On the Super course, runners got a look at several new obstacles, including Pipe Lair, The Box, and Beater. Olympus and Twister are two other obstacles that had been included in most Sprints but were only in the Super course. 

 

The Rakuten Multi-Rig consisted of several rings, a bar, then more rings before the bell. I’ve seen ropes in the past, but they were left at home for Palmerton. The Luminox Hercules Hoist was in both races and at a heavier weight than if it were just for a Sprint alone. It was super late in the race and sat at the bottom of a muddy hill, making it feel even heavier. 


One thing that stuck out to me about the obstacles, overall, was the amount of grip needed. A lot of times, they leave a couple grip heavy obstacles out, but they all made an appearance in Palmerton. 

Spartan-Mountain-Series-Super-Medal

The Medals

Since Palmerton is part of the Spartan Mountain Series, both Sprint and Super finishers received a Mountain Series Medal. It’s probably one of the best looking medals I’ve seen Spartan dish out. The mountains on this year’s Mountain Series medals stand out and really make the 2019 medal blow away the 2018 medal.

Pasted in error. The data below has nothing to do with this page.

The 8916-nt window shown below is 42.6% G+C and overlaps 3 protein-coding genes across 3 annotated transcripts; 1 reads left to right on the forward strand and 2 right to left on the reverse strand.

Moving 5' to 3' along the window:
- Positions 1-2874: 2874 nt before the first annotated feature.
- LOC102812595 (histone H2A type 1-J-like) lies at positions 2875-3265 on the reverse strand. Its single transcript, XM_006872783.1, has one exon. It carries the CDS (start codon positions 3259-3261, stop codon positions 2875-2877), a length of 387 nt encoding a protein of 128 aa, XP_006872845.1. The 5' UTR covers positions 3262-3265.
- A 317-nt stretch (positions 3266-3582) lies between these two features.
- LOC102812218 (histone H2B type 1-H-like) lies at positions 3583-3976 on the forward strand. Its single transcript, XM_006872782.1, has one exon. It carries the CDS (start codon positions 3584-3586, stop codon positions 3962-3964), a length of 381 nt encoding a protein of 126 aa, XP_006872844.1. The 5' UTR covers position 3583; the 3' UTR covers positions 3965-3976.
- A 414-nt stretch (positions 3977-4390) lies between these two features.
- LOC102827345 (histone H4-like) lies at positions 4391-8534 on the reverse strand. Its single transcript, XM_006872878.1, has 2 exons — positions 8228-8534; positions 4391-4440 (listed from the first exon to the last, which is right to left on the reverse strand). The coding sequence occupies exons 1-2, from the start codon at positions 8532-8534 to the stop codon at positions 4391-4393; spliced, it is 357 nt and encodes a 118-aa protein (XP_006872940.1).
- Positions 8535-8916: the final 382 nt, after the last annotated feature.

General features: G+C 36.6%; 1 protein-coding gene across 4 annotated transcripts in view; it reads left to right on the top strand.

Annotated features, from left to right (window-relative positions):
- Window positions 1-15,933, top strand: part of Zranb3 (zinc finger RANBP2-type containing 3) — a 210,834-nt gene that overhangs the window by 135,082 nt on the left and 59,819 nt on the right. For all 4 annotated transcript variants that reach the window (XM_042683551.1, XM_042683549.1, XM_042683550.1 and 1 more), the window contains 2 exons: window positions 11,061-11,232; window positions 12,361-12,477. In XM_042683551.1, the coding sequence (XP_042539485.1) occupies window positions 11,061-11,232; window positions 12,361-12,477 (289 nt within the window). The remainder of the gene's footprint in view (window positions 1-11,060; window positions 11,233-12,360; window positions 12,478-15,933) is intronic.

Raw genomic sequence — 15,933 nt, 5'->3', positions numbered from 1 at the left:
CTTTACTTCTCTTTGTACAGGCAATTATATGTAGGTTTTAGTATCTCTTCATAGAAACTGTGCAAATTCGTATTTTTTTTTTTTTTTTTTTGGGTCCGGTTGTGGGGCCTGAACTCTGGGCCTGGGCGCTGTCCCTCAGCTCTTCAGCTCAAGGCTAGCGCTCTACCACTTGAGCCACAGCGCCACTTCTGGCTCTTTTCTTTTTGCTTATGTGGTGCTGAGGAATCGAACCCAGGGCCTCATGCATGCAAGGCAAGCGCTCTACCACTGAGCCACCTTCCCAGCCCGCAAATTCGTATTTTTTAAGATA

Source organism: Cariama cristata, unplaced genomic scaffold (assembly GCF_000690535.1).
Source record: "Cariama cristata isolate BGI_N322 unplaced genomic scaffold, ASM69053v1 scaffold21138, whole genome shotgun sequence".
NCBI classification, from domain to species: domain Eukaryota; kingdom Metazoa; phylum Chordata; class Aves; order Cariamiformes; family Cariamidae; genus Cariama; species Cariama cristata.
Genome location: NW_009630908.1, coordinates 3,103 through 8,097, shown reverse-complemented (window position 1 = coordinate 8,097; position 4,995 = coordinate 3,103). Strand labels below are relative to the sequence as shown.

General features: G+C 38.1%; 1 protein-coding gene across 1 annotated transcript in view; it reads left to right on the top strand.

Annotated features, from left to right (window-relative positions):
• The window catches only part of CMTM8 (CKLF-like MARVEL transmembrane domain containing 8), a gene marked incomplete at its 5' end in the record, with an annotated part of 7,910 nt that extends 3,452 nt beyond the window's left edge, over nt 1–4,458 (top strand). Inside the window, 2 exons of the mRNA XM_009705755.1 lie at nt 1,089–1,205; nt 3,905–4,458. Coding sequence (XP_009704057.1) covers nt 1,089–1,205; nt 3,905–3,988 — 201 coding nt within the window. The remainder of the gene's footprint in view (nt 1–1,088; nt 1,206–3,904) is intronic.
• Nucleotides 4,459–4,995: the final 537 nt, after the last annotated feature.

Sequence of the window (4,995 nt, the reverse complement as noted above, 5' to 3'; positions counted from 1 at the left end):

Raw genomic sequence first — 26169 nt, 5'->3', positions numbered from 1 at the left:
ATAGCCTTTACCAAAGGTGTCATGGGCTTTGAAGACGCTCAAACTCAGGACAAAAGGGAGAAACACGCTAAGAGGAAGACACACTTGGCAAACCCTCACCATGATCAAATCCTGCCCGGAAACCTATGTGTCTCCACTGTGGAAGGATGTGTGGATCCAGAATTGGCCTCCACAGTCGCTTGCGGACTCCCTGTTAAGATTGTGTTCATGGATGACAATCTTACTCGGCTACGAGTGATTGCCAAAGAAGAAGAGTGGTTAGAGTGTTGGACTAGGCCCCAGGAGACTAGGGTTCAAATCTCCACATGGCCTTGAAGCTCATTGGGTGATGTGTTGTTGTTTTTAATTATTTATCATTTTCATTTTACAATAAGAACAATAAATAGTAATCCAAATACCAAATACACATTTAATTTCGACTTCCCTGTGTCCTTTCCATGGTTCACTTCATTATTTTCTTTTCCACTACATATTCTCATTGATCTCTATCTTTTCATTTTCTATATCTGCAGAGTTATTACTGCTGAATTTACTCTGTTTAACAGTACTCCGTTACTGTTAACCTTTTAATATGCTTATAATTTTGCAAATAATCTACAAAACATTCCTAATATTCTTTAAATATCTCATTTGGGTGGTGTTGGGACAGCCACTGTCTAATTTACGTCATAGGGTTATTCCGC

Honestly, I don’t think it’d be a bad idea for Spartan to include some homage to the Mountain Series on the Trifecta medals as well. If you finish the Palmerton Super and Sprint, plus the Killington Beast, that is one tough Trifecta. Compare that to running some of the more flat courses to get your Trifecta and it feels like the mountain courses should get some extra love. 

 

 

Photo Credit: Spartan Race, The Author

2017 Spartan Palmerton Super – Adversity Rehab

adversity /ədˈvəːsɪti/ A difficult or unpleasant situation; an undesired, unexpected, or unplanned state or event.
rehab /ˈriːhab/ rehabilitation, repairing, reconditioning, rebuilding, reconstruction, remodeling.

With sincere appreciation for the continued encouragement and support of our paralyzed and amputated teammates; Team Believe 923 made an open invite for several social media groups to experience a race from the unique perspective of these amazing human motivators.

Conquering Challenges